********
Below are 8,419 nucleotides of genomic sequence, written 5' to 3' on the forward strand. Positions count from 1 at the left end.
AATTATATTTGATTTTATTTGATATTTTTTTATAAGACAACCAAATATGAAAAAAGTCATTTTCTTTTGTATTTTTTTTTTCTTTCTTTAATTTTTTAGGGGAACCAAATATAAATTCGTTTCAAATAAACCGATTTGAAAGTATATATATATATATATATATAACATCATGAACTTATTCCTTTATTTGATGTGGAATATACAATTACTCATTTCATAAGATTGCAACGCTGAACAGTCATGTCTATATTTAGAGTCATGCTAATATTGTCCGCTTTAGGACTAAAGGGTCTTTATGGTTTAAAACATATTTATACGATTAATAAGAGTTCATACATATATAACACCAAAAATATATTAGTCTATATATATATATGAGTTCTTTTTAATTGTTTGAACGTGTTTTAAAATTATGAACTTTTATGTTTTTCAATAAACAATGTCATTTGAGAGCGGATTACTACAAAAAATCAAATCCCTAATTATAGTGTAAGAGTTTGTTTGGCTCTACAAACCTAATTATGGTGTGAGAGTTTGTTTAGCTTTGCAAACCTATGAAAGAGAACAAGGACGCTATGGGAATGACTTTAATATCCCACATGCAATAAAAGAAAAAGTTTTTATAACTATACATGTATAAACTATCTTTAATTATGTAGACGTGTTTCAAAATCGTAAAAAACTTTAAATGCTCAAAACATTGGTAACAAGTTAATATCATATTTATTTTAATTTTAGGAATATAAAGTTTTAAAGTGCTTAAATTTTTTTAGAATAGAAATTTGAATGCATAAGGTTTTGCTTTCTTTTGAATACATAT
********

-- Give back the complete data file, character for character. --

Below are 8,419 nucleotides of genomic sequence, written 5' to 3' on the forward strand. Positions count from 1 at the left end.
AATTATATTTGATTTTATTTGATATTTTTTTATAAGACAACCAAATATGAAAAAAGTCATTTTCTTTTGTATTTTTTTTTTCTTTCTTTAATTTTTTAGGGGAACCAAATATAAATTCGTTTCAAATAAACCGATTTGAAAGTATATATATATATATATATATAACATCATGAACTTATTCCTTTATTTGATGTGGAATATACAATTACTCATTTCATAAGATTGCAACGCTGAACAGTCATGTCTATATTTAGAGTCATGCTAATATTGTCCGCTTTAGGACTAAAGGGTCTTTATGGTTTAAAACATATTTATACGATTAATAAGAGTTCATACATATATAACACCAAAAATATATTAGTCTATATATATATATGAGTTCTTTTTAATTGTTTGAACGTGTTTTAAAATTATGAACTTTTATGTTTTTCAATAAACAATGTCATTTGAGAGCGGATTACTACAAAAAATCAAATCCCTAATTATAGTGTAAGAGTTTGTTTGGCTCTACAAACCTAATTATGGTGTGAGAGTTTGTTTAGCTTTGCAAACCTATGAAAGAGAACAAGGACGCTATGGGAATGACTTTAATATCCCACATGCAATAAAAGAAAAAGTTTTTATAACTATACATGTATAAACTATCTTTAATTATGTAGACGTGTTTCAAAATCGTAAAAAACTTTAAATGCTCAAAACATTGGTAACAAGTTAATATCATATTTATTTTAATTTTAGGAATATAAAGTTTTAAAGTGCTTAAATTTTTTTAGAATAGAAATTTGAATGCATAAGGTTTTGCTTTCTTTTGAATACATAT